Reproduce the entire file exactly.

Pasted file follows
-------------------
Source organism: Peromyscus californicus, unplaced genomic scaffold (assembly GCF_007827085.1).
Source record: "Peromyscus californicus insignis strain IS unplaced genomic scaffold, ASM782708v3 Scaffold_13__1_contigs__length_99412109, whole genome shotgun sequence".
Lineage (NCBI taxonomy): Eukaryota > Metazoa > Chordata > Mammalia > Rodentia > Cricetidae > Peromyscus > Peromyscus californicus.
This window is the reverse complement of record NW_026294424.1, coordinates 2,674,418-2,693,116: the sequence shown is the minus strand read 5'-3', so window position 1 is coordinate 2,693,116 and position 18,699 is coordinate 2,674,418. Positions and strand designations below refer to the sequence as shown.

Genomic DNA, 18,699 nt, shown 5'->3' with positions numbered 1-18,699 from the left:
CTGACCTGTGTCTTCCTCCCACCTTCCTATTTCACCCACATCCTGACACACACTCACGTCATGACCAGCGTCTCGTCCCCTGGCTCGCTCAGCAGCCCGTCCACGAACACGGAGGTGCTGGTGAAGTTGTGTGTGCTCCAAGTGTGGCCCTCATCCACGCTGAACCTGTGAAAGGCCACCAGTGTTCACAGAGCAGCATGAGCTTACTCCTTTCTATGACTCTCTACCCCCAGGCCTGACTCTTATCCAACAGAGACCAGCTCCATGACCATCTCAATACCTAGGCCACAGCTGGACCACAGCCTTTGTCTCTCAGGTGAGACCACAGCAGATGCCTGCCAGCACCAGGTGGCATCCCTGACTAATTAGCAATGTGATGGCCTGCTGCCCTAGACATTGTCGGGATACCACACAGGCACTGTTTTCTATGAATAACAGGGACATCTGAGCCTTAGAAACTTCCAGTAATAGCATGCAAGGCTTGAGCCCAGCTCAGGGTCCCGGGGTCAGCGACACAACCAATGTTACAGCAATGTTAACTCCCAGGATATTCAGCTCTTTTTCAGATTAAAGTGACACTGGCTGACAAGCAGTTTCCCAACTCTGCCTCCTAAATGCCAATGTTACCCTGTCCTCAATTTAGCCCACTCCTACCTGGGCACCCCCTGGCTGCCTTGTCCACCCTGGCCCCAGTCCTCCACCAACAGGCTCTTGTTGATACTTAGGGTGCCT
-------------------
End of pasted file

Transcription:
Source organism: Peromyscus californicus, unplaced genomic scaffold (assembly GCF_007827085.1).
Source record: "Peromyscus californicus insignis strain IS unplaced genomic scaffold, ASM782708v3 Scaffold_13__1_contigs__length_99412109, whole genome shotgun sequence".
Lineage (NCBI taxonomy): Eukaryota > Metazoa > Chordata > Mammalia > Rodentia > Cricetidae > Peromyscus > Peromyscus californicus.
This window is the reverse complement of record NW_026294424.1, coordinates 2,674,418-2,693,116: the sequence shown is the minus strand read 5'-3', so window position 1 is coordinate 2,693,116 and position 18,699 is coordinate 2,674,418. Positions and strand designations below refer to the sequence as shown.

Genomic DNA, 18,699 nt, shown 5'->3' with positions numbered 1-18,699 from the left:
CTGACCTGTGTCTTCCTCCCACCTTCCTATTTCACCCACATCCTGACACACACTCACGTCATGACCAGCGTCTCGTCCCCTGGCTCGCTCAGCAGCCCGTCCACGAACACGGAGGTGCTGGTGAAGTTGTGTGTGCTCCAAGTGTGGCCCTCATCCACGCTGAACCTGTGAAAGGCCACCAGTGTTCACAGAGCAGCATGAGCTTACTCCTTTCTATGACTCTCTACCCCCAGGCCTGACTCTTATCCAACAGAGACCAGCTCCATGACCATCTCAATACCTAGGCCACAGCTGGACCACAGCCTTTGTCTCTCAGGTGAGACCACAGCAGATGCCTGCCAGCACCAGGTGGCATCCCTGACTAATTAGCAATGTGATGGCCTGCTGCCCTAGACATTGTCGGGATACCACACAGGCACTGTTTTCTATGAATAACAGGGACATCTGAGCCTTAGAAACTTCCAGTAATAGCATGCAAGGCTTGAGCCCAGCTCAGGGTCCCGGGGTCAGCGACACAACCAATGTTACAGCAATGTTAACTCCCAGGATATTCAGCTCTTTTTCAGATTAAAGTGACACTGGCTGACAAGCAGTTTCCCAACTCTGCCTCCTAAATGCCAATGTTACCCTGTCCTCAATTTAGCCCACTCCTACCTGGGCACCCCCTGGCTGCCTTGTCCACCCTGGCCCCAGTCCTCCACCAACAGGCTCTTGTTGATACTTAGGGTGCCT